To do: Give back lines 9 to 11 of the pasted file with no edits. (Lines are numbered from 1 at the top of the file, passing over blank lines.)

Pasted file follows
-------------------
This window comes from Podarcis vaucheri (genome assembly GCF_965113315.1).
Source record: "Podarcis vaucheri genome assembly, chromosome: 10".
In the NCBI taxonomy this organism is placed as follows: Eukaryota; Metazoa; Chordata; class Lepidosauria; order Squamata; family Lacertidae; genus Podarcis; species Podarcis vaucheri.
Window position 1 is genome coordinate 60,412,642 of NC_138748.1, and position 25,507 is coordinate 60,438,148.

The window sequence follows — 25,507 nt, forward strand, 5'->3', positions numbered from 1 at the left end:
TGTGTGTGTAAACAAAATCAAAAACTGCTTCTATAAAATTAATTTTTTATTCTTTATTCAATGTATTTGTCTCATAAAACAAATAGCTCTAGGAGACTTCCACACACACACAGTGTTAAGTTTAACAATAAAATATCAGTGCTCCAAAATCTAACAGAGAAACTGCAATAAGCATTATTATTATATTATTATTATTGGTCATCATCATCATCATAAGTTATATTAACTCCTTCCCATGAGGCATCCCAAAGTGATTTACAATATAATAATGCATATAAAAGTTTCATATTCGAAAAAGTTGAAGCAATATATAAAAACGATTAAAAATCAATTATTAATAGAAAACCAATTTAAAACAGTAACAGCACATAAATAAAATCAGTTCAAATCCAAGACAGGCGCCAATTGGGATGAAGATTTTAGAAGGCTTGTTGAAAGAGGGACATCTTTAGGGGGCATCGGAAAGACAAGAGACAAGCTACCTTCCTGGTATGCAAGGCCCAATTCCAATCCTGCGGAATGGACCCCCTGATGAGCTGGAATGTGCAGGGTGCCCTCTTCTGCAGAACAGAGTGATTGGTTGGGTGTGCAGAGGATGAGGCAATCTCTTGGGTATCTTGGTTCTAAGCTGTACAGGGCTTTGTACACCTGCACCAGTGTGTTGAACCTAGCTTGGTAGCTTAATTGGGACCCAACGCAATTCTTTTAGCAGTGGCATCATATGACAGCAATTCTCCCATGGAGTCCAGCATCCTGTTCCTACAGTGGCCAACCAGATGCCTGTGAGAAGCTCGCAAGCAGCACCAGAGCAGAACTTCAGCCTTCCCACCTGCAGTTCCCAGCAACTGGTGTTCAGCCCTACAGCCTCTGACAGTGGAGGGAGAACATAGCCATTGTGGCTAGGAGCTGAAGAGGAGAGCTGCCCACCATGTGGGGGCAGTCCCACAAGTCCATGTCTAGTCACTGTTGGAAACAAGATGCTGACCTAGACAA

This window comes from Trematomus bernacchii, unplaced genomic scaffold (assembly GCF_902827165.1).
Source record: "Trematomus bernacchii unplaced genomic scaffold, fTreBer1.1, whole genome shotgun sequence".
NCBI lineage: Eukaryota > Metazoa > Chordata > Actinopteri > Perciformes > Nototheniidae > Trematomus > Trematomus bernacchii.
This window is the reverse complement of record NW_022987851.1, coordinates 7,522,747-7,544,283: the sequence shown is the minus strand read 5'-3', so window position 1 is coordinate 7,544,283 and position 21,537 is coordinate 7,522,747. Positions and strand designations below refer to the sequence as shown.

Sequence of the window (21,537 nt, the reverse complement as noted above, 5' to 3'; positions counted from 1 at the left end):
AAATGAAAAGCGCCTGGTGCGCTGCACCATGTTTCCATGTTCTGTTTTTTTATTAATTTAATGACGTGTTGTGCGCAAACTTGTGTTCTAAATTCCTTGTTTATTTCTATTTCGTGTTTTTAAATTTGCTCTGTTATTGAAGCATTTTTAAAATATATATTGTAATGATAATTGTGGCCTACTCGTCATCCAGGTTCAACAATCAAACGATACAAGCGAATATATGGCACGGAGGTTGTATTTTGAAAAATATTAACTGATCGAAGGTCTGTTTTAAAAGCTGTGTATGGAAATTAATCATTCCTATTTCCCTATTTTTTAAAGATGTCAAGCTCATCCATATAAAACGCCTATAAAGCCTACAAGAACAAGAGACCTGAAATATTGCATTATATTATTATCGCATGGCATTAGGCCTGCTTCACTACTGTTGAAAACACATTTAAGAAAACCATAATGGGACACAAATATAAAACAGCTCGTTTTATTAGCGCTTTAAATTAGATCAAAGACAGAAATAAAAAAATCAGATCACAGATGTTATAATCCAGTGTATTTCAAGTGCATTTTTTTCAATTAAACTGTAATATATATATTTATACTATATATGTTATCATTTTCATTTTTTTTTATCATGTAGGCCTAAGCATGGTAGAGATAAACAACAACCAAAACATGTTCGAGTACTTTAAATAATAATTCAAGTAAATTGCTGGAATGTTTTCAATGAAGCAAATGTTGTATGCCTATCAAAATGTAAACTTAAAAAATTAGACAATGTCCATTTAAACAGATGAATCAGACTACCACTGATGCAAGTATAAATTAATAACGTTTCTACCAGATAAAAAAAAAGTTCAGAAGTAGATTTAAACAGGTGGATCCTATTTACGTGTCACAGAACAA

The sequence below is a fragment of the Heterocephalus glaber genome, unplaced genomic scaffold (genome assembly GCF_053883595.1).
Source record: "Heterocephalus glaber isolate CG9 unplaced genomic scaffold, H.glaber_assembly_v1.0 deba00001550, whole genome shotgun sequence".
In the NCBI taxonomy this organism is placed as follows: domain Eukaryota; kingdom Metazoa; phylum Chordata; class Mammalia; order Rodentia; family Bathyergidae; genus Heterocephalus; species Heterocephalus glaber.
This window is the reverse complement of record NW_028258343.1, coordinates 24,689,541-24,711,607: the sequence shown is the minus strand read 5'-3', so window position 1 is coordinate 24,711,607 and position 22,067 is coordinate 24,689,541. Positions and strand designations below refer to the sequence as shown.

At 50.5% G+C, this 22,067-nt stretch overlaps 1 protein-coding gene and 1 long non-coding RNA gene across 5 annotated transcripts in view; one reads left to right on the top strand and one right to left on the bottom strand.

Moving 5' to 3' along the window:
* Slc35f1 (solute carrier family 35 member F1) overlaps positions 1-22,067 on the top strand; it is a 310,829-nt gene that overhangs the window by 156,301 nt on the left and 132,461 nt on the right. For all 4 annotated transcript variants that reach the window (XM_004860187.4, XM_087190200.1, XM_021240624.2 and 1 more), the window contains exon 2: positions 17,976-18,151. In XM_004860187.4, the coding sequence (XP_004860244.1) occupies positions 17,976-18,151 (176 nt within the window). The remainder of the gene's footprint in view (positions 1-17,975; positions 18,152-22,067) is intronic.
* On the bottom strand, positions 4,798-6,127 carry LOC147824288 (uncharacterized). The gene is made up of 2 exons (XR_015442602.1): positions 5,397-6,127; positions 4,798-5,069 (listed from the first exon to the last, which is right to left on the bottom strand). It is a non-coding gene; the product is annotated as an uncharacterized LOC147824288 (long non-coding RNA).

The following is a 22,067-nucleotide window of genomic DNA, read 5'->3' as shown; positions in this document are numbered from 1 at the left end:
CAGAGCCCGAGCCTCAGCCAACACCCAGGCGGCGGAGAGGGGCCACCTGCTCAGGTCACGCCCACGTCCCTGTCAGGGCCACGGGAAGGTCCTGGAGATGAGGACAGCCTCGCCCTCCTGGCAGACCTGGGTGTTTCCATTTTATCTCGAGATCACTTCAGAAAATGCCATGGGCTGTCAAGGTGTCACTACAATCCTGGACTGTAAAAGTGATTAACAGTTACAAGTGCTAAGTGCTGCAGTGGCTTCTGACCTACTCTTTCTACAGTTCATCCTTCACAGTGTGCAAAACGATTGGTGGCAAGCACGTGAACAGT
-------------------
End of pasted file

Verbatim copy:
NCBI lineage: Eukaryota > Metazoa > Chordata > Actinopteri > Perciformes > Nototheniidae > Trematomus > Trematomus bernacchii.
This window is the reverse complement of record NW_022987851.1, coordinates 7,522,747-7,544,283: the sequence shown is the minus strand read 5'-3', so window position 1 is coordinate 7,544,283 and position 21,537 is coordinate 7,522,747. Positions and strand designations below refer to the sequence as shown.

Sequence of the window (21,537 nt, the reverse complement as noted above, 5' to 3'; positions counted from 1 at the left end):